This week i’m away from work, skiing in Finland, so instead of the usual fare, i present a five part series on ‘the rebirth of knowledge’. It’s a light hearted look at how our relationship with knowledge is changing: from something that we need to know, to something that we just know how to find out. Today: truth.
A lengthy discussion the other day on the nature of truth: can you ever really prove anything? Well, today i certainly proved that i can’t type when my fingers are cold, which kind of bought me down to earth with a bump. We spend so much time in pursuit of knowledge that it feels as though it must have some intrinsic value, but the value of that knowledge lies in what we do with it, the stories we tell, the actions we take, in what we make of it and with it.
I am quite happy that abstract knowledge may be worthwhile: that it’s fine to just learn things for the sake of learning them. I am guilty of this more than most, with a fine assortment of trivia cluttering up neural pathways with knowledge about windmills, walnut trees and tarmac that may otherwise be used to remember valuable things, such as submitting a tax return on time or knowing how to use the dishwasher. But in organisational learning, in the things we do at work, the nature of our relationship with knowledge is changing.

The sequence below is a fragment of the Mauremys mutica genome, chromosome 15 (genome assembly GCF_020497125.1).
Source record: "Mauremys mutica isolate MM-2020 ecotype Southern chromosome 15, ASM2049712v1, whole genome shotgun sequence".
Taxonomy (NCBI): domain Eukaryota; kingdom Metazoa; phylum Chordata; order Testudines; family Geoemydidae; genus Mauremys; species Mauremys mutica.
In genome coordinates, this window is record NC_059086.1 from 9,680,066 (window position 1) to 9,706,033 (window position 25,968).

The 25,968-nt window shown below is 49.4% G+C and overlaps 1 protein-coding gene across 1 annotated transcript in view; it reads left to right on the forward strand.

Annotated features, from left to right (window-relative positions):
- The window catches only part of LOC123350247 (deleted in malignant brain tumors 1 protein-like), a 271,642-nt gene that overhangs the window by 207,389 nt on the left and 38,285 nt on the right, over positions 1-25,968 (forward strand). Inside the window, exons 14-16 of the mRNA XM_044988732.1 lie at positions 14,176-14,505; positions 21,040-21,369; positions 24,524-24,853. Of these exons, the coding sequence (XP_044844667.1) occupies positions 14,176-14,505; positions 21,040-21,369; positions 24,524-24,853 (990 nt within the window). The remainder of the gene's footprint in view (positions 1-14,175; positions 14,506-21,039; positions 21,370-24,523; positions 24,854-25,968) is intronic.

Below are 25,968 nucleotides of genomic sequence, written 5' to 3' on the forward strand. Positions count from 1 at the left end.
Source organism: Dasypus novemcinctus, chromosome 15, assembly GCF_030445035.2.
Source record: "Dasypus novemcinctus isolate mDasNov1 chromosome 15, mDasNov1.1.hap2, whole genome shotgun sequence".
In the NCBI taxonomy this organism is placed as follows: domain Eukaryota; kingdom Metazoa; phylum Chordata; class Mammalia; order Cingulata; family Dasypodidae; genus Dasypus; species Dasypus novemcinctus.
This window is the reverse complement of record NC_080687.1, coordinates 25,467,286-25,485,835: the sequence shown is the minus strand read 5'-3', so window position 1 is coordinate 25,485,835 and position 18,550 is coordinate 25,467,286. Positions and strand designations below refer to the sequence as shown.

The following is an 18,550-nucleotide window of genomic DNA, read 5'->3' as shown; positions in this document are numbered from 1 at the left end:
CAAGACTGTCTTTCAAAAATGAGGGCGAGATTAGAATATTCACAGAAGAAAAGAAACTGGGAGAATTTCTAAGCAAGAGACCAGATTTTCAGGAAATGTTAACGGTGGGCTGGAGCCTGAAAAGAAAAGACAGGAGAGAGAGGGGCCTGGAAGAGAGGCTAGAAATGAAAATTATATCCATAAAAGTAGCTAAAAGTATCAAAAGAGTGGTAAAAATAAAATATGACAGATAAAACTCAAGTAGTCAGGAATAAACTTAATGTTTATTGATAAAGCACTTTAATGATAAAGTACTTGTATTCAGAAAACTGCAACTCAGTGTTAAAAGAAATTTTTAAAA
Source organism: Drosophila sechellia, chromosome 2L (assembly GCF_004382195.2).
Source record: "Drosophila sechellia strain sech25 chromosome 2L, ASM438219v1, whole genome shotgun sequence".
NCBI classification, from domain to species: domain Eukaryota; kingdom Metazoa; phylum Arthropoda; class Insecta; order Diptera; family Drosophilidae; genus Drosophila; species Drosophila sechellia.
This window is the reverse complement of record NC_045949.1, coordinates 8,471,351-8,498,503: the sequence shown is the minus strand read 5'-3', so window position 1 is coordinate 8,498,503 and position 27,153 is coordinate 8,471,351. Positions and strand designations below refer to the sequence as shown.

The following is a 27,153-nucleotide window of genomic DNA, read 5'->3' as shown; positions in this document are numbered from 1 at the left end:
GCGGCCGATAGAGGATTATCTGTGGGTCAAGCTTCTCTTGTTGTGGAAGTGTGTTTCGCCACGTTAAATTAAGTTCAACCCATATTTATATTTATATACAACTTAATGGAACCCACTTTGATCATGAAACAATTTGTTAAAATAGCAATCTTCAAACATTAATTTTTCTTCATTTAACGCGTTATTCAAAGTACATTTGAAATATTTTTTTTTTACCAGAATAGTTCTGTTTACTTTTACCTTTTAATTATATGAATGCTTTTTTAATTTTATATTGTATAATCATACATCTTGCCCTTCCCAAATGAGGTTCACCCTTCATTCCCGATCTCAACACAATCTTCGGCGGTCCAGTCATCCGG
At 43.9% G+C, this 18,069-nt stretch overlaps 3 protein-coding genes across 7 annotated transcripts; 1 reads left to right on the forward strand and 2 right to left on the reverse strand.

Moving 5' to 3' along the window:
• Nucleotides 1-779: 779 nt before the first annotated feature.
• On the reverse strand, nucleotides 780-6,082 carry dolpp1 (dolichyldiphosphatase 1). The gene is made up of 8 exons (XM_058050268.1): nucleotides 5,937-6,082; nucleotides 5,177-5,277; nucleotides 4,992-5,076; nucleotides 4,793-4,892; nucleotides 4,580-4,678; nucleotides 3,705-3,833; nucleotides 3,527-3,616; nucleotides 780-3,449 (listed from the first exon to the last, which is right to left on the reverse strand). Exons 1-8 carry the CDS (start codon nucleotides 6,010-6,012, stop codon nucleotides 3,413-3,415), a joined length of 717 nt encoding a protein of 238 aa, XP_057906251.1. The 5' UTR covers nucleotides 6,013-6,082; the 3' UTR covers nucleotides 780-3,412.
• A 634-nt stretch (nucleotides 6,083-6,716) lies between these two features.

It’s less about what you know, more about how good you are at finding things out, how good you are at synthesising new meaning from those diverse bits of knowledge. The agile worker is the one who can find the truth from multiple, sometimes conflicting sources. And the person who can forge this ‘truth’ into a new, coherent story. Be that person and your value increases tenfold. The ability to tease meaning out of knowledge, to find the truth, or rather, to find a truth, is valuable. The ability to see through the clutter, to find the story underneath, that has value and makes you valuable.
Maybe ‘truth’ is absolute, or maybe always subjective: the thing i know for sure is that there is value in the skills of investigating, of hunting it down. We used to hail knowledge as the goal, but now it’s about what you can do with it. What stories can you tell.